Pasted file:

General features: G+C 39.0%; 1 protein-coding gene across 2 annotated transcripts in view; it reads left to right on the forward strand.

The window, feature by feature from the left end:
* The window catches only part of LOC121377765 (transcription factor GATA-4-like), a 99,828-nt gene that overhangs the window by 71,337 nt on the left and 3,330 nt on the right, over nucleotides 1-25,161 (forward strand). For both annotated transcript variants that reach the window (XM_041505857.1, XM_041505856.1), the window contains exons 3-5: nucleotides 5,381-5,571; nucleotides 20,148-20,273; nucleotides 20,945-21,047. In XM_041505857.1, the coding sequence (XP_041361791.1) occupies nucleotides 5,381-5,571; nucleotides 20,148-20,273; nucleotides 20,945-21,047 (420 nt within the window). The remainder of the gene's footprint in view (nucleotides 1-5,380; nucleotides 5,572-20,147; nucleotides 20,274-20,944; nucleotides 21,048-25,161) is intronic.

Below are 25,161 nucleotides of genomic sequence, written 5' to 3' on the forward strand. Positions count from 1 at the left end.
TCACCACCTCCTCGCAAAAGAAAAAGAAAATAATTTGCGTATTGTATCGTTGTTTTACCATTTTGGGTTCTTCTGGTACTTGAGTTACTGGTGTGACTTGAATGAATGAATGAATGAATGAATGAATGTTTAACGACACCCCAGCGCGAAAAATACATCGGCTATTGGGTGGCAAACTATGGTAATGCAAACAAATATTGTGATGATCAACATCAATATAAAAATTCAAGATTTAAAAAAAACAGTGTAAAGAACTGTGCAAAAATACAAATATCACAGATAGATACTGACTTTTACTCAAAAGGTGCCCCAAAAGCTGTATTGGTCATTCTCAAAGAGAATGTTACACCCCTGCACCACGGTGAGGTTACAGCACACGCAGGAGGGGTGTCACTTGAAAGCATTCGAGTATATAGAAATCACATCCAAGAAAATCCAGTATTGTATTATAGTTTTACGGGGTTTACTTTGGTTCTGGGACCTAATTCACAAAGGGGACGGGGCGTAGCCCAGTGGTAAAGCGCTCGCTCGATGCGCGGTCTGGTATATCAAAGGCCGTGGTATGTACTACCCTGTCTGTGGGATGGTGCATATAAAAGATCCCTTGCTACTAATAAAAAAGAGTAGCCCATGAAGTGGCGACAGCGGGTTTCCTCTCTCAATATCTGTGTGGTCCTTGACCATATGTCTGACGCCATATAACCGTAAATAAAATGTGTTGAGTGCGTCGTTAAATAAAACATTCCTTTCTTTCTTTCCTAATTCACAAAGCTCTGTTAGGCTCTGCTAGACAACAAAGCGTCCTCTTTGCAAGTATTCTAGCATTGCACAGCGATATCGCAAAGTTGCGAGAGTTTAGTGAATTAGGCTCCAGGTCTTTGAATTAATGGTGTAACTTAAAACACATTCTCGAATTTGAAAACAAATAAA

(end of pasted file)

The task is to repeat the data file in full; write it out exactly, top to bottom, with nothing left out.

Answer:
General features: G+C 39.0%; 1 protein-coding gene across 2 annotated transcripts in view; it reads left to right on the forward strand.

The window, feature by feature from the left end:
* The window catches only part of LOC121377765 (transcription factor GATA-4-like), a 99,828-nt gene that overhangs the window by 71,337 nt on the left and 3,330 nt on the right, over nucleotides 1-25,161 (forward strand). For both annotated transcript variants that reach the window (XM_041505857.1, XM_041505856.1), the window contains exons 3-5: nucleotides 5,381-5,571; nucleotides 20,148-20,273; nucleotides 20,945-21,047. In XM_041505857.1, the coding sequence (XP_041361791.1) occupies nucleotides 5,381-5,571; nucleotides 20,148-20,273; nucleotides 20,945-21,047 (420 nt within the window). The remainder of the gene's footprint in view (nucleotides 1-5,380; nucleotides 5,572-20,147; nucleotides 20,274-20,944; nucleotides 21,048-25,161) is intronic.

Below are 25,161 nucleotides of genomic sequence, written 5' to 3' on the forward strand. Positions count from 1 at the left end.
TCACCACCTCCTCGCAAAAGAAAAAGAAAATAATTTGCGTATTGTATCGTTGTTTTACCATTTTGGGTTCTTCTGGTACTTGAGTTACTGGTGTGACTTGAATGAATGAATGAATGAATGAATGAATGTTTAACGACACCCCAGCGCGAAAAATACATCGGCTATTGGGTGGCAAACTATGGTAATGCAAACAAATATTGTGATGATCAACATCAATATAAAAATTCAAGATTTAAAAAAAACAGTGTAAAGAACTGTGCAAAAATACAAATATCACAGATAGATACTGACTTTTACTCAAAAGGTGCCCCAAAAGCTGTATTGGTCATTCTCAAAGAGAATGTTACACCCCTGCACCACGGTGAGGTTACAGCACACGCAGGAGGGGTGTCACTTGAAAGCATTCGAGTATATAGAAATCACATCCAAGAAAATCCAGTATTGTATTATAGTTTTACGGGGTTTACTTTGGTTCTGGGACCTAATTCACAAAGGGGACGGGGCGTAGCCCAGTGGTAAAGCGCTCGCTCGATGCGCGGTCTGGTATATCAAAGGCCGTGGTATGTACTACCCTGTCTGTGGGATGGTGCATATAAAAGATCCCTTGCTACTAATAAAAAAGAGTAGCCCATGAAGTGGCGACAGCGGGTTTCCTCTCTCAATATCTGTGTGGTCCTTGACCATATGTCTGACGCCATATAACCGTAAATAAAATGTGTTGAGTGCGTCGTTAAATAAAACATTCCTTTCTTTCTTTCCTAATTCACAAAGCTCTGTTAGGCTCTGCTAGACAACAAAGCGTCCTCTTTGCAAGTATTCTAGCATTGCACAGCGATATCGCAAAGTTGCGAGAGTTTAGTGAATTAGGCTCCAGGTCTTTGAATTAATGGTGTAACTTAAAACACATTCTCGAATTTGAAAACAAATAAA